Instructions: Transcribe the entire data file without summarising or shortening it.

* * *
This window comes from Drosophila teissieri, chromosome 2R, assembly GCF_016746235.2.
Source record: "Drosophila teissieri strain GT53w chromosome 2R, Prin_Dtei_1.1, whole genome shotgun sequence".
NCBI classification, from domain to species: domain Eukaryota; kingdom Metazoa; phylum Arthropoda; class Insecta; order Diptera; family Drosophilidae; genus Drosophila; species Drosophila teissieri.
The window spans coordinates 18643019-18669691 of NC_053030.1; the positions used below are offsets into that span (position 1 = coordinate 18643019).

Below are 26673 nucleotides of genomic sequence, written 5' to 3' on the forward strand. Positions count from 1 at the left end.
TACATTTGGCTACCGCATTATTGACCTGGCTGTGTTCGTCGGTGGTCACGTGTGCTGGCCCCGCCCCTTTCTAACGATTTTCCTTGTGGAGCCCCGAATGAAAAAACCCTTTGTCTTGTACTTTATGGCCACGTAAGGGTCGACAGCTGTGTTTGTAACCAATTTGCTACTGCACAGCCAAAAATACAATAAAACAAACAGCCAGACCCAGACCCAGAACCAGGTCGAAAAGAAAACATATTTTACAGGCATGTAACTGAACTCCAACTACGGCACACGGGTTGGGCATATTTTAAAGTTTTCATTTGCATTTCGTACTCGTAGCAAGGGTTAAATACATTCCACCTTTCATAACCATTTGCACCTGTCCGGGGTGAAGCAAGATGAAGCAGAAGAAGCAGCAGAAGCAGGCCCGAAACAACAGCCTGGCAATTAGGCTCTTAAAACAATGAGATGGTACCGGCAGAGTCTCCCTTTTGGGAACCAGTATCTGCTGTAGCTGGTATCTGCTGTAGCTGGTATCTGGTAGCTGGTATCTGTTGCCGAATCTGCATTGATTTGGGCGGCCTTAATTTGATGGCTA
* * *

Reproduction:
This window comes from Drosophila teissieri, chromosome 2R, assembly GCF_016746235.2.
Source record: "Drosophila teissieri strain GT53w chromosome 2R, Prin_Dtei_1.1, whole genome shotgun sequence".
NCBI classification, from domain to species: domain Eukaryota; kingdom Metazoa; phylum Arthropoda; class Insecta; order Diptera; family Drosophilidae; genus Drosophila; species Drosophila teissieri.
The window spans coordinates 18643019-18669691 of NC_053030.1; the positions used below are offsets into that span (position 1 = coordinate 18643019).

Below are 26673 nucleotides of genomic sequence, written 5' to 3' on the forward strand. Positions count from 1 at the left end.
TACATTTGGCTACCGCATTATTGACCTGGCTGTGTTCGTCGGTGGTCACGTGTGCTGGCCCCGCCCCTTTCTAACGATTTTCCTTGTGGAGCCCCGAATGAAAAAACCCTTTGTCTTGTACTTTATGGCCACGTAAGGGTCGACAGCTGTGTTTGTAACCAATTTGCTACTGCACAGCCAAAAATACAATAAAACAAACAGCCAGACCCAGACCCAGAACCAGGTCGAAAAGAAAACATATTTTACAGGCATGTAACTGAACTCCAACTACGGCACACGGGTTGGGCATATTTTAAAGTTTTCATTTGCATTTCGTACTCGTAGCAAGGGTTAAATACATTCCACCTTTCATAACCATTTGCACCTGTCCGGGGTGAAGCAAGATGAAGCAGAAGAAGCAGCAGAAGCAGGCCCGAAACAACAGCCTGGCAATTAGGCTCTTAAAACAATGAGATGGTACCGGCAGAGTCTCCCTTTTGGGAACCAGTATCTGCTGTAGCTGGTATCTGCTGTAGCTGGTATCTGGTAGCTGGTATCTGTTGCCGAATCTGCATTGATTTGGGCGGCCTTAATTTGATGGCTA